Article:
Lipford Family History

The LIPFORD surname is English, meaning a dweller near a ford crossed by leaping. (Source: Encyclopedia of American Family Names by Amanda Robb and Andrew Chesler)

Lipford Coat of ArmsMichael Bailey of London, England, a professor at Anderson University in Indiana, has suggested that the name may have come from the surname LIPP who lived near a ford in England. Members of the Von Der Lippe family in Germany immigrated to England, and their name may have been anglicized to Lipp or Lipford.

A Robart 'LIPFOORD' married Mary Marten on October 23, 1578, in Strood, near Rochester, Kent, England. (IGS Parish Registers, 1988 Edition)

Several researchers have "combed through" pages of passenger lists, looking for the Lipford name coming from England to America as immigrants. The name has not been found on any passenger lists, although not all ships were required to list their passengers.

Lipford has been spelled many ways in U. S. records, including Lifford, Lippard, Lippford, Lepford, Lippord, Lipfford, Lipfird, Linpford, Lypford, Lipsford, etc.

Amos Lipford and John Lipford, perhaps brothers, were named in documents from Amelia County, Virginia as early as 1756 when John was listed as a Grantee in a deed and Amos a witness to a deed in 1760. Amos’ name was spelled Lippard on the document. This document concerning John Lipford stated that he was from Dinwiddie County, Virginia. That information, coupled with the Revolutionary War pension application that states Henry S. Lipford, son of Amos Lipford, was born in Dinwiddie County in 1753, places the Lipford brothers in Dinwiddie County between 1753-1756. Dinwiddie County was established May 1, 1752 from Prince George County.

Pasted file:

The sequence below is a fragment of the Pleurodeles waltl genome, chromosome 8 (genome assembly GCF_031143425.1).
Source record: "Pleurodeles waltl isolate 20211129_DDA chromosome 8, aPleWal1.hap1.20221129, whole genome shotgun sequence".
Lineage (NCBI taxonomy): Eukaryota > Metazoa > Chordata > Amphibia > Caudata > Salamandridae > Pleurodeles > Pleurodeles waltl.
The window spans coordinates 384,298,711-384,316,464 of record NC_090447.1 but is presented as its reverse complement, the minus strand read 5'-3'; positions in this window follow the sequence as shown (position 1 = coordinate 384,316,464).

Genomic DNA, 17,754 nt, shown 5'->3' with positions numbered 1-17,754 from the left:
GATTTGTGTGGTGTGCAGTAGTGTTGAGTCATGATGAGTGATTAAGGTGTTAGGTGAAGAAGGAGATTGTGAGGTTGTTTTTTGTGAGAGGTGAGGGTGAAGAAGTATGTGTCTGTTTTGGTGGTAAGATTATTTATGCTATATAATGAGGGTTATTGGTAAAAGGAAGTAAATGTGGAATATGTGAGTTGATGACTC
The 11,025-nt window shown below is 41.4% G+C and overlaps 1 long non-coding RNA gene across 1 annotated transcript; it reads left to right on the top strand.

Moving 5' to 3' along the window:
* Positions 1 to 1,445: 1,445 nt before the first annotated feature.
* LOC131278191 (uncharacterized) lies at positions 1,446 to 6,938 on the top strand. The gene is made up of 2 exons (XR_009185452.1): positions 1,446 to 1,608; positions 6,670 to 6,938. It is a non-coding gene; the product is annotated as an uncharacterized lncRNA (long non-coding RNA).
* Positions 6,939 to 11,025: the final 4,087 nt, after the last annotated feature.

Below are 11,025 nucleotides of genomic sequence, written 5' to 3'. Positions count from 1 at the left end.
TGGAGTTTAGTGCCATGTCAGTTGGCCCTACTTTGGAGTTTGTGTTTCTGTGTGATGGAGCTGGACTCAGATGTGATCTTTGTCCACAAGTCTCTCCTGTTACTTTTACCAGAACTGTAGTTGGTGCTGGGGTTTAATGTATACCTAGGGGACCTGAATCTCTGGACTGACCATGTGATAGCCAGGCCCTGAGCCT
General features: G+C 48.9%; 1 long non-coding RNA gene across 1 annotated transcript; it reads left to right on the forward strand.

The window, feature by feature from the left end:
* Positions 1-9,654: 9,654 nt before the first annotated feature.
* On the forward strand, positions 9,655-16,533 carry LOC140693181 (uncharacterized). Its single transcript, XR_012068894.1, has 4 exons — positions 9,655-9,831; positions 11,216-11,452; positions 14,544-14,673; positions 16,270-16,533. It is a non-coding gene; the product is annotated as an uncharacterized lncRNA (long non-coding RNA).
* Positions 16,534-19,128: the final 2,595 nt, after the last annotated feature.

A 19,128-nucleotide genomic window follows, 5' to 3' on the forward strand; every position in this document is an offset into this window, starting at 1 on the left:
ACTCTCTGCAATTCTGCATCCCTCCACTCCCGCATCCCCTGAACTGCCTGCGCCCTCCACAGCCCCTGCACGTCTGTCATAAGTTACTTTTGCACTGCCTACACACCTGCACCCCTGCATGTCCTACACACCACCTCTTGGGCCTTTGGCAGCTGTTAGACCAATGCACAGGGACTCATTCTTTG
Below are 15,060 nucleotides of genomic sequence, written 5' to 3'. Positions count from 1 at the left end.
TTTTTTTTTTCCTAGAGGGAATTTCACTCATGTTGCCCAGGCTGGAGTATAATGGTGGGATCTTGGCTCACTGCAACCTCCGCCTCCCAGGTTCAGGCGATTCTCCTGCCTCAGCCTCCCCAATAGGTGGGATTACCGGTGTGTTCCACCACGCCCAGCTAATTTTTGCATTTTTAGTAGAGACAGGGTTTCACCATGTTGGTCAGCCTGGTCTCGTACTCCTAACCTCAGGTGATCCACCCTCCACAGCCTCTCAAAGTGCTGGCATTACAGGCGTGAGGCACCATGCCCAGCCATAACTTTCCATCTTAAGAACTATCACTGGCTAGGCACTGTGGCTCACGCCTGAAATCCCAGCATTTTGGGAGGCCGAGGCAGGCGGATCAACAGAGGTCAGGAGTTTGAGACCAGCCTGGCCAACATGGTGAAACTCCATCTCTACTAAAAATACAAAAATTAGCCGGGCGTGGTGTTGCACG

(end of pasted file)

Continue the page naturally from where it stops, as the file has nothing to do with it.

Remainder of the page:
Amos Lipford was married to Frances Traylor, daughter of John Traylor I and wife Mary, and had ten children. Four of his sons, Edward Lipford, Henry S. Lipford, John Traylor Lipford, and Anthony Par Lipford served in the Revolutionary War. Amos Lipford died 1815 in Prince Edward County, Virginia and left a will naming nine of his ten children. His son Edward Lipford was killed in the Revolutionary War in April of 1777, and Amos served as executor of his son’s estate.


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